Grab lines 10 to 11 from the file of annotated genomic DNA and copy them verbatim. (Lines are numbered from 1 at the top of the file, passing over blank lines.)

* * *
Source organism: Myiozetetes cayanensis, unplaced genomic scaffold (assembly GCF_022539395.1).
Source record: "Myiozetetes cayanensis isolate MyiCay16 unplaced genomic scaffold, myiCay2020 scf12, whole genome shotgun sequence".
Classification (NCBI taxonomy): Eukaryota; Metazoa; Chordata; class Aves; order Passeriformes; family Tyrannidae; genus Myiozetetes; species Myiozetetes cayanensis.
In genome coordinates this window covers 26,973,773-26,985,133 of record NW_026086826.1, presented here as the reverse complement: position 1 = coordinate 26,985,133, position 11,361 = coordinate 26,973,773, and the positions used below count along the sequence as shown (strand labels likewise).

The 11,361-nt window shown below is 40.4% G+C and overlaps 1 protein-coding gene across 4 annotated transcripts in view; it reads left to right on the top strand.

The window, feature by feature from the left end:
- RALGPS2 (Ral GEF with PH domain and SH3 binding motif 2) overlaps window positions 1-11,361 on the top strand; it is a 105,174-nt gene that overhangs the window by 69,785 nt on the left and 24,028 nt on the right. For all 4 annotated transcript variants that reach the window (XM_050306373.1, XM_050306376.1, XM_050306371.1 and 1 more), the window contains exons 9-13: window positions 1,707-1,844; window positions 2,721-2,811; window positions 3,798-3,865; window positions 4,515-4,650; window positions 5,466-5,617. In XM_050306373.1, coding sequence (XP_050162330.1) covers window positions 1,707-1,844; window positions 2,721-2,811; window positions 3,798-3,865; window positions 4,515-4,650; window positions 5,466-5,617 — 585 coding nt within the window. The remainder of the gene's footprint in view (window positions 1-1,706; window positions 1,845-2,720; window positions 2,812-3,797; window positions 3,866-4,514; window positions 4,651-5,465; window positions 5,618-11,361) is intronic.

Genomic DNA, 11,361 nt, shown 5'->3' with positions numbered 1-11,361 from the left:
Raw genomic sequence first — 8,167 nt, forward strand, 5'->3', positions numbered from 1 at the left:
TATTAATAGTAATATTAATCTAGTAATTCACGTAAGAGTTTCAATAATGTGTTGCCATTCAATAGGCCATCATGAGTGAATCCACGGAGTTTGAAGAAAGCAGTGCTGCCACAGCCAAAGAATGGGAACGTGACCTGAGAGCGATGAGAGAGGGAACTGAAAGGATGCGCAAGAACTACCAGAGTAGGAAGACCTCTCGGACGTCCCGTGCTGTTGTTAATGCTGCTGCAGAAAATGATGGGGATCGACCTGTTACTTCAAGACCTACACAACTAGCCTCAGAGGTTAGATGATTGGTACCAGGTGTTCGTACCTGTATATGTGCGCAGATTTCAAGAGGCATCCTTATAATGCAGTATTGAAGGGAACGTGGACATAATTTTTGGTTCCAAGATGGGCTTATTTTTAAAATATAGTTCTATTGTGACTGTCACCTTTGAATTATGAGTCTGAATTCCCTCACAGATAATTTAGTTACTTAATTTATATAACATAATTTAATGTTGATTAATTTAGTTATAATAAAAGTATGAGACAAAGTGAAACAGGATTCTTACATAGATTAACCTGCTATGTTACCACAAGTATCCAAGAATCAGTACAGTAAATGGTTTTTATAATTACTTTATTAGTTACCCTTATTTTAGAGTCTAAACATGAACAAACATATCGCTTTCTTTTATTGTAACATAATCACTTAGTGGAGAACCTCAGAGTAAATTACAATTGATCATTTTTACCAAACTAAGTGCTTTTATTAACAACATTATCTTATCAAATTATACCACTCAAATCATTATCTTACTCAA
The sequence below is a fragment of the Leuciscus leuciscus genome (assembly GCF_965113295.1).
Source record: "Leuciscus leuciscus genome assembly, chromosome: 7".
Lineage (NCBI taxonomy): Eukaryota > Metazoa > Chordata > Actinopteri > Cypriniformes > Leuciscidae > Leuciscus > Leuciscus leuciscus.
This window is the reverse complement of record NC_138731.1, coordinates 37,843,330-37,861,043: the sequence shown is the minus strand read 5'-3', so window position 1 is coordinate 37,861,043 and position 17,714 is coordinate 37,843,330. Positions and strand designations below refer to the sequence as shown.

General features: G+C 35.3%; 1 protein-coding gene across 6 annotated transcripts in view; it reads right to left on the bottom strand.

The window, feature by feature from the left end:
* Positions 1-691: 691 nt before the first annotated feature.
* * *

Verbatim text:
TATTAATAGTAATATTAATCTAGTAATTCACGTAAGAGTTTCAATAATGTGTTGCCATTCAATAGGCCATCATGAGTGAATCCACGGAGTTTGAAGAAAGCAGTGCTGCCACAGCCAAAGAATGGGAACGTGACCTGAGAGCGATGAGAGAGGGAACTGAAAGGATGCGCAAGAACTACCAGAGTAGGAAGACCTCTCGGACGTCCCGTGCTGTTGTTAATGCTGCTGCAGAAAATGATGGGGATCGACCTGTTACTTCAAGACCTACACAACTAGCCTCAGAGGTTAGATGATTGGTACCAGGTGTTCGTACCTGTATATGTGCGCAGATTTCAAGAGGCATCCTTATAATGCAGTATTGAAGGGAACGTGGACATAATTTTTGGTTCCAAGATGGGCTTATTTTTAAAATATAGTTCTATTGTGACTGTCACCTTTGAATTATGAGTCTGAATTCCCTCACAGATAATTTAGTTACTTAATTTATATAACATAATTTAATGTTGATTAATTTAGTTATAATAAAAGTATGAGACAAAGTGAAACAGGATTCTTACATAGATTAACCTGCTATGTTACCACAAGTATCCAAGAATCAGTACAGTAAATGGTTTTTATAATTACTTTATTAGTTACCCTTATTTTAGAGTCTAAACATGAACAAACATATCGCTTTCTTTTATTGTAACATAATCACTTAGTGGAGAACCTCAGAGTAAATTACAATTGATCATTTTTACCAAACTAAGTGCTTTTATTAACAACATTATCTTATCAAATTATACCACTCAAATCATTATCTTACTCAA
The sequence below is a fragment of the Leuciscus leuciscus genome (assembly GCF_965113295.1).